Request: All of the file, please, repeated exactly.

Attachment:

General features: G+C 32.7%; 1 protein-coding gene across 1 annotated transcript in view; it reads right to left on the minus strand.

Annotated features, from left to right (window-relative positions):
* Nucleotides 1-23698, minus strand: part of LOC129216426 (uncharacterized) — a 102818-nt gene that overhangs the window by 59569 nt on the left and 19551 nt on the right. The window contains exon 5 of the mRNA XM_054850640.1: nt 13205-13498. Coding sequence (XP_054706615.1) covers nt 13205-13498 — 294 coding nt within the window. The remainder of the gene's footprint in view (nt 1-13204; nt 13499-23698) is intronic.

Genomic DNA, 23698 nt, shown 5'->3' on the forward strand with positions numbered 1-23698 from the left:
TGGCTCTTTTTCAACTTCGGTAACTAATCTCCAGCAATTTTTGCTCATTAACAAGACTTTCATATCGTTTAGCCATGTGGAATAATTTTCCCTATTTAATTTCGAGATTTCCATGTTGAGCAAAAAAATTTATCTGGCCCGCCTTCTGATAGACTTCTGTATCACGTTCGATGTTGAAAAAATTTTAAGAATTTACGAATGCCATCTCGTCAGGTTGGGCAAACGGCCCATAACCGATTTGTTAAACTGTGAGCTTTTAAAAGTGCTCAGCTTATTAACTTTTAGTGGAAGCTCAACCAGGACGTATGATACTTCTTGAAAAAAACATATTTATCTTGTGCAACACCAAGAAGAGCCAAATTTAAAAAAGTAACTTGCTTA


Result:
General features: G+C 32.7%; 1 protein-coding gene across 1 annotated transcript in view; it reads right to left on the minus strand.

Annotated features, from left to right (window-relative positions):
* Nucleotides 1-23698, minus strand: part of LOC129216426 (uncharacterized) — a 102818-nt gene that overhangs the window by 59569 nt on the left and 19551 nt on the right. The window contains exon 5 of the mRNA XM_054850640.1: nt 13205-13498. Coding sequence (XP_054706615.1) covers nt 13205-13498 — 294 coding nt within the window. The remainder of the gene's footprint in view (nt 1-13204; nt 13499-23698) is intronic.

Genomic DNA, 23698 nt, shown 5'->3' on the forward strand with positions numbered 1-23698 from the left:
TGGCTCTTTTTCAACTTCGGTAACTAATCTCCAGCAATTTTTGCTCATTAACAAGACTTTCATATCGTTTAGCCATGTGGAATAATTTTCCCTATTTAATTTCGAGATTTCCATGTTGAGCAAAAAAATTTATCTGGCCCGCCTTCTGATAGACTTCTGTATCACGTTCGATGTTGAAAAAATTTTAAGAATTTACGAATGCCATCTCGTCAGGTTGGGCAAACGGCCCATAACCGATTTGTTAAACTGTGAGCTTTTAAAAGTGCTCAGCTTATTAACTTTTAGTGGAAGCTCAACCAGGACGTATGATACTTCTTGAAAAAAACATATTTATCTTGTGCAACACCAAGAAGAGCCAAATTTAAAAAAGTAACTTGCTTA